Log Post: Hunting Bubbles – Week 02 Video Update

Robots, rare gases, tests with hydrochloric acid, and more – check out the second #HuntingBubbles weekly update video for in-depth explanations to the many facets being studied on this expedition. There is so much more to this expedition than “just” looking at bubbles, rocks, and fish: these are fascinating systems weaving together in an amazingly … Continued

Log Post: 4K Video Highlights, Part One – Hunting Bubbles

ROV SuBastian has been examining a selection of the hundreds of methane seeps recently discovered on the U.S. Pacific Northwest margin north of the Mendocino Fracture Zone with a collaborating team of geologists, geophysicists, biochemists, and benthic ecologists. Join us for a quick look at some of the spectacular scenes from the start of this … Continued

Log Post: WaterWord of the Day: Bathymetry

The WaterWord: Bathymetry Definition: Just as the land above the water has its highs and lows, so too does the land beneath the ocean’s surface. Those features are known as bathymetry. Etymology: Bathymetric comes from two Greek words: bathys, meaning “deep,” and metrike, meaning “to measure.” Use/Significance in the Earth Science Community: Bathymetry is an important aspect of marine … Continued

Log Post: Mapping by Moonlight

Setting sail on the R/V Falkor a few weeks ago to explore unknown features in the Pacific Ocean led us to consider the Lewis and Clark Expedition, which overwintered in Astoria, Oregon in 1805 after crossing the continent and leaving markers and waypoints for those who would follow them. During the #HuntingBubbles cruise we have … Continued

Log Post: WaterWords of the Day: Authigenic

The WaterWord: Authigenic Definition: Although some people are born with a wanderlust, wanting to travel all over, some seem to be ready made homebodies. And rocks that are authigenic are the homebodies of geology. Authigenic means that rock formed where it is currently located. That’s in contrast to rocks that form from materials that were … Continued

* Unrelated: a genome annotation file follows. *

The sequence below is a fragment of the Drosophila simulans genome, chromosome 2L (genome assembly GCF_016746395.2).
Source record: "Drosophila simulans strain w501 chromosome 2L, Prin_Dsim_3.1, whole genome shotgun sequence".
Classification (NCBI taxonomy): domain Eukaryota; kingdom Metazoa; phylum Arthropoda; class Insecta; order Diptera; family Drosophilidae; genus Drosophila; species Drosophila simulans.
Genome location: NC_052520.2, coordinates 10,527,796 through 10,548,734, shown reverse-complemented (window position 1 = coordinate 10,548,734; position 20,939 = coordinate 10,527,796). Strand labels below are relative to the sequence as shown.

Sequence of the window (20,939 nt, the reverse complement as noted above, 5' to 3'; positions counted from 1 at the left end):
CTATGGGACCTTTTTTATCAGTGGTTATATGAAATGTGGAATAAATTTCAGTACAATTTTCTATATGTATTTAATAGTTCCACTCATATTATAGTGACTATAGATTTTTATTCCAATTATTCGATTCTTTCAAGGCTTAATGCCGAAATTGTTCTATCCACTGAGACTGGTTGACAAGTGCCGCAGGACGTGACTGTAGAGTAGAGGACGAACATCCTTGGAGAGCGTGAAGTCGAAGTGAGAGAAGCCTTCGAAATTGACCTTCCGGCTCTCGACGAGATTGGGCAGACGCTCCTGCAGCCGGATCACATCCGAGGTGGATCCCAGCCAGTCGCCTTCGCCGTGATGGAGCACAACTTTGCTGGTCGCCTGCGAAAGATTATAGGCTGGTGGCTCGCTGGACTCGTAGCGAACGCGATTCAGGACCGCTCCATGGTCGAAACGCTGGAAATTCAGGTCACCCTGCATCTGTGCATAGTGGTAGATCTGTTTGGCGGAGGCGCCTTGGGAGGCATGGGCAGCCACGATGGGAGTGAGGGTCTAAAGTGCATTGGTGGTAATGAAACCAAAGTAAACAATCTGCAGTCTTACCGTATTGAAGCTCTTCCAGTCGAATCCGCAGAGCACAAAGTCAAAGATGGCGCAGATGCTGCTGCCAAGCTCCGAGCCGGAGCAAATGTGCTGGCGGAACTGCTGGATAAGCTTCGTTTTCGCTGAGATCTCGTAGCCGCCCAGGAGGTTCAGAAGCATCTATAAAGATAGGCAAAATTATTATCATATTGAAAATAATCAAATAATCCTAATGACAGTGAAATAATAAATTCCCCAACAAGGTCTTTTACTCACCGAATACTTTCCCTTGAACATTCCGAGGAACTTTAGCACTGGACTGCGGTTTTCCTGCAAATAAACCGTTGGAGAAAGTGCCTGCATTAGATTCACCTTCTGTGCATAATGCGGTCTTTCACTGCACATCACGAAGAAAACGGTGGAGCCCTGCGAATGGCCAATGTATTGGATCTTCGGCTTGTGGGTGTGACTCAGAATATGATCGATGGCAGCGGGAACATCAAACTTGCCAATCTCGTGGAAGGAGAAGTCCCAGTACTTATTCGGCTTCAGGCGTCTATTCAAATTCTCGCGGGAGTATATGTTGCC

Person: David Bowen

David Bowen is an award-winning studio artist and educator whose work has been featured in numerous group and solo exhibitions nationally and internationally. Bowen’s work is concerned with aesthetics that result from interactive, reactive, and generative processes as they relate to intersections between natural and mechanical systems. He is currently an Associate Professor of Sculpture … Continued

Log Post: Unexpected Pathways

“I never intended to be studying these cold seeps, but then I found the anomaly.” With those words, Oregon State University/National Oceanic and Atmospheric Administration scientist Tamara Baumberger sets herself apart from the rest of our research crew here on R/V Falkor. Whereas most of us have been looking at methane seeps and the benthic … Continued

Log Post: WaterWords of the Day: Methanotroph

The WaterWord: Methanotroph Definition: Wrapping up our fourth and final methane-based EarthWord for this cruise! We’ve spent the last several EarthWords talking about what makes the methane and how it gets into the environment, so now let’s talk about what eats the methane: methanotrophs. Also called methanophiles (methane lovers), these microbes can be either bacteria or … Continued

Log Post: WaterWords of the Day: Methanogenesis

The WaterWord: Methanogenesis Definition: Anytime you see the word “genesis,” you’re looking at the beginning of something, and methanogenesis is no exception. It refers to the creation of methane by a specific set of microbes (microscopic organisms) that produce methane as a byproduct of digesting their food. Etymology: Methane comes from the French word methylene, itself made … Continued